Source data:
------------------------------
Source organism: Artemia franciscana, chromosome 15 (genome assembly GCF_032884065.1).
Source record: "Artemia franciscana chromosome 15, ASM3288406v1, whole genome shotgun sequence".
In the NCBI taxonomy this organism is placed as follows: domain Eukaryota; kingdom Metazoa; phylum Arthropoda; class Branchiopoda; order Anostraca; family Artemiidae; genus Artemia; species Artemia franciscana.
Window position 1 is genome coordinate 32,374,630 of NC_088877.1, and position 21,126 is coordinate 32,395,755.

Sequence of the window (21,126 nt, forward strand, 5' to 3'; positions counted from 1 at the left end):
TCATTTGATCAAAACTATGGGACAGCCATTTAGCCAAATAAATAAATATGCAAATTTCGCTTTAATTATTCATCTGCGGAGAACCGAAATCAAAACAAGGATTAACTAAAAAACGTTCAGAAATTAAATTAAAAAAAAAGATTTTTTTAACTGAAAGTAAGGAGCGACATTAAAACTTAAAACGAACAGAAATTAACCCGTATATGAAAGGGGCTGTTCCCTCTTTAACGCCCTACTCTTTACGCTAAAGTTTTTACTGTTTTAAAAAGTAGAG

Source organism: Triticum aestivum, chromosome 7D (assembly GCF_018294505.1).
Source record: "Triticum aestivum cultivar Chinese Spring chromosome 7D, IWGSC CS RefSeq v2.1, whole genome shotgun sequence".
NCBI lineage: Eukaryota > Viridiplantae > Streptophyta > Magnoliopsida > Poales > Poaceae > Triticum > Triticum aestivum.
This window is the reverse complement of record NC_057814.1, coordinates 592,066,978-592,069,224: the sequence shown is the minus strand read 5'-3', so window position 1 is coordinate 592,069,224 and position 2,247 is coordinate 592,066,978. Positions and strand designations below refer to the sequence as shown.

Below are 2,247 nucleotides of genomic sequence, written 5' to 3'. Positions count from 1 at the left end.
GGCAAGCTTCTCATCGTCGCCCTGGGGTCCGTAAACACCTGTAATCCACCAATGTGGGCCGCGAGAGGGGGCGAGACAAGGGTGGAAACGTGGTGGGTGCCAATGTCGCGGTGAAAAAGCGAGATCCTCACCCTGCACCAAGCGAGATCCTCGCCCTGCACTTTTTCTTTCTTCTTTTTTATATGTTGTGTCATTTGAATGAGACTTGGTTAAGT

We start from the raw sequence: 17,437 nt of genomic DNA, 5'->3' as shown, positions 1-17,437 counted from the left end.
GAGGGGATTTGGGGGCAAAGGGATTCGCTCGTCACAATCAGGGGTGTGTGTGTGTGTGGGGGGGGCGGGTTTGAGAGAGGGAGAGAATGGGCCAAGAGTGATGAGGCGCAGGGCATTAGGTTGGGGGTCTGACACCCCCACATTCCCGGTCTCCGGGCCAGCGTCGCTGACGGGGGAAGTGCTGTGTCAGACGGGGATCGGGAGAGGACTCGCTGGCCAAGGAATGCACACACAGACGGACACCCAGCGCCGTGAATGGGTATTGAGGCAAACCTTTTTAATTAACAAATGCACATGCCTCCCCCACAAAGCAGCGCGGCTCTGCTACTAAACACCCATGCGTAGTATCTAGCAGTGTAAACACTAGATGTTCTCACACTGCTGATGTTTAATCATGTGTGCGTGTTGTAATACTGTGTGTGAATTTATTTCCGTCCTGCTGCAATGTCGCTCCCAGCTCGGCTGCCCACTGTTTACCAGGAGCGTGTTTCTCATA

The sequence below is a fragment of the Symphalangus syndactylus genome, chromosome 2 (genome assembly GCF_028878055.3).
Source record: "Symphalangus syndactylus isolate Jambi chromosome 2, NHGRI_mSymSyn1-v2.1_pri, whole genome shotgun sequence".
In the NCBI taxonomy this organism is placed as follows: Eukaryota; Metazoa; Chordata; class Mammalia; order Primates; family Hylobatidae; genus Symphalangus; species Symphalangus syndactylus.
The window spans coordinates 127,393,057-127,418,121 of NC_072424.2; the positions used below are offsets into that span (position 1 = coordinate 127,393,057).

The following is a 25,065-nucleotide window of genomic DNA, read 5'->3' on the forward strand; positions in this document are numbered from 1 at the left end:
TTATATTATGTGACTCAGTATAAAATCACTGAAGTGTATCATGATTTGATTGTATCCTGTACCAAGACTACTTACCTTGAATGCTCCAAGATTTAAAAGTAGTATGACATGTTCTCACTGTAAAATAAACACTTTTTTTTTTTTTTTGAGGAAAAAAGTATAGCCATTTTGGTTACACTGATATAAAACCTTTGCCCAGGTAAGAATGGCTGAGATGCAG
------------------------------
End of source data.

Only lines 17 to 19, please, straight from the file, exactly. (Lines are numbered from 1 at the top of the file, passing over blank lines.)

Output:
In the NCBI taxonomy this organism is placed as follows: Eukaryota; Metazoa; Chordata; class Mammalia; order Primates; family Hylobatidae; genus Symphalangus; species Symphalangus syndactylus.
The window spans coordinates 127,393,057-127,418,121 of NC_072424.2; the positions used below are offsets into that span (position 1 = coordinate 127,393,057).

The following is a 25,065-nucleotide window of genomic DNA, read 5'->3' on the forward strand; positions in this document are numbered from 1 at the left end: